Perhaps the two domestic industries that have yielded most reluctantly to market oriented reforms in China, the banking and petroleum industry, have recently shown encouraging signs of progress. At the end of last month, and in the first application of China’s last, and arguably most important, WTO mandated banking sector reform, four foreign-owed banks were approved as locally incorporated entities. The much-anticipated reforms and their implementation effectively enable the foreign banks to operate freely in the Chinese marketplace and offer a nearly unmitigated range of financial service products without the former geographic, currency and client restrictions. Citigroup, one of the approved foreign lenders, has already announced robust plans to almost double its current number of branch outlets by the end of the year. The laudable reforms and their successful realization should bring significant and tangible benefits to the Chinese banking sector, the average Chinese saver as well as local and foreign enterprises.
As foreign banks establish China-based practices, their imported familiarity in developing sound credit cultures in line with international best practices will do far more for China than somewhat appease her foreign trading partners through greater market access and opportunities to rebalance their import/export ratios. Foreign commercial banks that loan and invest prudently, to maximize profit and in accordance with fundamental principles like creditworthiness, will nurture promising domestic enterprises, reward customers with favorable deposit rates and innovative financial options and, lastly, serve as a powerful competitive catalyst for China’s massive state-owed banks to relieve themselves of cumbersome, government-informed directives. These banking reforms have further paved the way for China to more sincerely embrace an economic regime fueled by free, uninhibited competition and founded on the voluntary exchange of goods and services—empowering not stymieing the human inclination to create, initiate and invent.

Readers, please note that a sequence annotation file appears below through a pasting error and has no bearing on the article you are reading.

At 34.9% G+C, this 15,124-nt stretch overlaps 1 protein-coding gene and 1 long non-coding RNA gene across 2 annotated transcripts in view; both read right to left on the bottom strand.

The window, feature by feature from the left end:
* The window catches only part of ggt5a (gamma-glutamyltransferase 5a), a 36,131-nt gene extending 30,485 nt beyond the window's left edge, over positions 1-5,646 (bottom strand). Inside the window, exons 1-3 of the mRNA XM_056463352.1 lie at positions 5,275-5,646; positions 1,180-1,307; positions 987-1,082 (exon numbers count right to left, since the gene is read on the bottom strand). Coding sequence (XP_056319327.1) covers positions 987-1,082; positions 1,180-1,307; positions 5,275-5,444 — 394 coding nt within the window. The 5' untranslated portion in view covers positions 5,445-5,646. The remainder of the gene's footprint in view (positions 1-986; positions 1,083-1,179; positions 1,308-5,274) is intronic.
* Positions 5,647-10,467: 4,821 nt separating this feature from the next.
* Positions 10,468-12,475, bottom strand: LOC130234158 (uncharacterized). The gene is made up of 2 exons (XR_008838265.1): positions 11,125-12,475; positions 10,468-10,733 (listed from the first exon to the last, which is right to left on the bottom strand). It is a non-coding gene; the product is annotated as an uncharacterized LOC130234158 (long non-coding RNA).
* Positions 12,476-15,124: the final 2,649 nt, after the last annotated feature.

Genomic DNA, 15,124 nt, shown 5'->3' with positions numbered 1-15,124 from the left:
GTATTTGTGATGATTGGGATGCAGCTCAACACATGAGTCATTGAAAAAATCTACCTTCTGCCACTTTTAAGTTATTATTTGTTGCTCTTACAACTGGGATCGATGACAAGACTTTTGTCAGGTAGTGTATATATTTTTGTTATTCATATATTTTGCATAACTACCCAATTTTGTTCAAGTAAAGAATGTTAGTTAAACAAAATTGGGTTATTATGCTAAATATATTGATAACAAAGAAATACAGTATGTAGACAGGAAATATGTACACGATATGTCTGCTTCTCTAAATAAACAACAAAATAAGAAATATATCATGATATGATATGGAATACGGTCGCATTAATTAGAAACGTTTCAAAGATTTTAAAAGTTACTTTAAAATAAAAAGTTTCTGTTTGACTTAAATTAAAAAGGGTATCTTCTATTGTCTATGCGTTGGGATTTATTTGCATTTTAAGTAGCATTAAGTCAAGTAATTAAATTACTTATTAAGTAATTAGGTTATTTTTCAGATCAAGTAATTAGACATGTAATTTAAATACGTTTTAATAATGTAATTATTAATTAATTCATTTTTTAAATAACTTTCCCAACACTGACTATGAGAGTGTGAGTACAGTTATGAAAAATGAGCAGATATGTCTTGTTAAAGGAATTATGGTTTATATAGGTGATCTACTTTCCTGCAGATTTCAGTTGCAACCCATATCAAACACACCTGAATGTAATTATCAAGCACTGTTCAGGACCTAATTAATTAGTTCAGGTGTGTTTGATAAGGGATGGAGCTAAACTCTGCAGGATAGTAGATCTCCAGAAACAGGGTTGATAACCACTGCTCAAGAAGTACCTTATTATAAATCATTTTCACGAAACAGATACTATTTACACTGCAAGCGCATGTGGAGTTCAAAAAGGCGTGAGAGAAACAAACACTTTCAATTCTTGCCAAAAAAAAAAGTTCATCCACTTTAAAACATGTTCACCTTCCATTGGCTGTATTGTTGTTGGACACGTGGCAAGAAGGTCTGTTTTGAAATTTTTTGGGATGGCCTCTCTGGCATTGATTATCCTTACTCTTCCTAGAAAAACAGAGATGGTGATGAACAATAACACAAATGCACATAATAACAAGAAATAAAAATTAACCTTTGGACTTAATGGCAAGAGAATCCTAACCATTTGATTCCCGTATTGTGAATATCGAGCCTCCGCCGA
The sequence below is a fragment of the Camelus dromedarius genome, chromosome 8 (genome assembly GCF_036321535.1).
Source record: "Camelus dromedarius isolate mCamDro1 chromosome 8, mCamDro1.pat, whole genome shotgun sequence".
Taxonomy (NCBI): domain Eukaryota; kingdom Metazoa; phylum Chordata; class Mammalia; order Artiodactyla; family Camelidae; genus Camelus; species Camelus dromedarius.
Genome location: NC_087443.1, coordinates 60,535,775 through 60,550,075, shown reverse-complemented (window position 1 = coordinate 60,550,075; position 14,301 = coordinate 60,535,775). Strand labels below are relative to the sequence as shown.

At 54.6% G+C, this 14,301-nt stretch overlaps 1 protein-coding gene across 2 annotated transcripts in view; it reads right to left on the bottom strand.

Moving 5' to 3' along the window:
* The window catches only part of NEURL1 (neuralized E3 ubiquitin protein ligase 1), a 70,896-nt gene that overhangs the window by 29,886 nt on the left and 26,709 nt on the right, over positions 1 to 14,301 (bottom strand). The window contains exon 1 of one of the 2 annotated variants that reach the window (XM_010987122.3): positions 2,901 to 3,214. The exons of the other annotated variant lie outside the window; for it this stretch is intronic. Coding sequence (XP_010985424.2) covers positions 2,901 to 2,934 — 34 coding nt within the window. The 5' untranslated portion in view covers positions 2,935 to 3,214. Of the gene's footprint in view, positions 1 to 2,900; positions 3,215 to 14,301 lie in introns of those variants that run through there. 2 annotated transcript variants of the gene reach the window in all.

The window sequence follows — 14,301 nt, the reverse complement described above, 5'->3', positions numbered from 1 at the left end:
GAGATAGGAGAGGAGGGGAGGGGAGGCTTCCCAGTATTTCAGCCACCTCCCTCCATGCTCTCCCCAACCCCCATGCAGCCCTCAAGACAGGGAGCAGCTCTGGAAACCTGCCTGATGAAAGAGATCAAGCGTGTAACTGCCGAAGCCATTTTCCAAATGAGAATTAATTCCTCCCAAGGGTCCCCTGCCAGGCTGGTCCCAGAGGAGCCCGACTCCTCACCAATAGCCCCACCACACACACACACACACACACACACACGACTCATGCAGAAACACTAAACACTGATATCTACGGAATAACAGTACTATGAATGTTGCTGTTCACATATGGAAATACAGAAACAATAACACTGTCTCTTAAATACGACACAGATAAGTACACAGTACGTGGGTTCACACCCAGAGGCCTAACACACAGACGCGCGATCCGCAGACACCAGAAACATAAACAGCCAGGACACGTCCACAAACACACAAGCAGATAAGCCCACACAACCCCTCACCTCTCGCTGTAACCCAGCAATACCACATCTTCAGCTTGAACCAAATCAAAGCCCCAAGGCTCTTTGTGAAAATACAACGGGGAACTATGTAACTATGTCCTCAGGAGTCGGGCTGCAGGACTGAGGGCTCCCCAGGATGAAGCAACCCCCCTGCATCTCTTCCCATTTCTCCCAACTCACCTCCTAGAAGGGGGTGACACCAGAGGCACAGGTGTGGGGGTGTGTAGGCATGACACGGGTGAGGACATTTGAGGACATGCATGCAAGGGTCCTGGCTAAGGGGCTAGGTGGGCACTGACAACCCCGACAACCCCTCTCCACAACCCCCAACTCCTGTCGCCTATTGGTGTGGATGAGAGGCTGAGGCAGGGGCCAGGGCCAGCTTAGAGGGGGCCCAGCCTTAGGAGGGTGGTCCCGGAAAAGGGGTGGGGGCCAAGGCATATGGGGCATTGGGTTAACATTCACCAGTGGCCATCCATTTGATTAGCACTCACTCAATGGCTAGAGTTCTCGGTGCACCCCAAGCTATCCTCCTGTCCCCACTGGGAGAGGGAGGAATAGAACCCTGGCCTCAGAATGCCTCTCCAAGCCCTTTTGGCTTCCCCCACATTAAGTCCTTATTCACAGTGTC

Progress on the petroleum front, though present, has been slower and measurably more sheepish. While noting remaining obstacles and obvious contradictions in the market, Chinese media outlets have called the allowance of foreign oil wholesalers in the market de facto market regulation. This seems misleading. Though foreign enterprises may now apply for and putatively attain wholesale licenses, China’s tightly controlled pricing mechanism effectively precludes foreign entry. Upstream wholesalers cannot, on market terms, compete with China’s two vertically integrated, state-owed, petrol giants (Sinopec and CNPC). If the vast majority of the country’s supply is controlled by non-market-oriented firms that can—indeed are instructed—to import and retail petroleum products at losses, this is a marketplace entirely void of market forces. Whereas banking reform initiatives have, since WTO accession, deftly provided foreign operators with, at minimum, a market niche, i.e., foreign currency business, petroleum-related reforms have been continuously structurally beset by the artificial retail pricing mechanism. Foreign competitors, whose operations are naturally dictated by market influences, will have little to no room to maneuver in a market effectively insulated from international prices.
New wholesale opportunities and other upstream restructuring, while encouraging in concept, will likely do little to attract foreign players. The Ministry of Commerce’s (MofCom) March issued guidelines additionally requires all wholesaling entities to have a “one-time annual crude processing capacity of over 1 million metric tons” as well as “an oil product depot with a minimum storage capacity of 10,000 cubic meters.” The MofCom regulations additionally stipulate that import licenses be applied for and obtained independently of wholesale licenses, further complicating market entry and adding additional variable elements. Requirements of this kind coupled with such highly uncertain profit prospects does little to practically encourage foreign participation and serves to effectively perpetuate SOE predominance. Monopolies, by their nature, obstruct competition. China’s petrol monopolies are, if anything, more obstructive in nature than most as Beijing is their majority shareholder. Ostensibly, of course, the new reforms are intended to liberalize what has been a relatively closed and protected industry, though whether these are the necessary first steps to more comprehensive market reforms is unclear. There seems to be an accompanying element of the arbitrary that pervades opening an economic sector that remains so heavy regulated, subsidized and insulated. China’s petroleum industry today looks much like her banking industry 10 years ago. Similar institutional interests and obstacles, however, were overcome in the latter’s case and it is today positioned for successful international integration. The former is moving frustratingly slowly.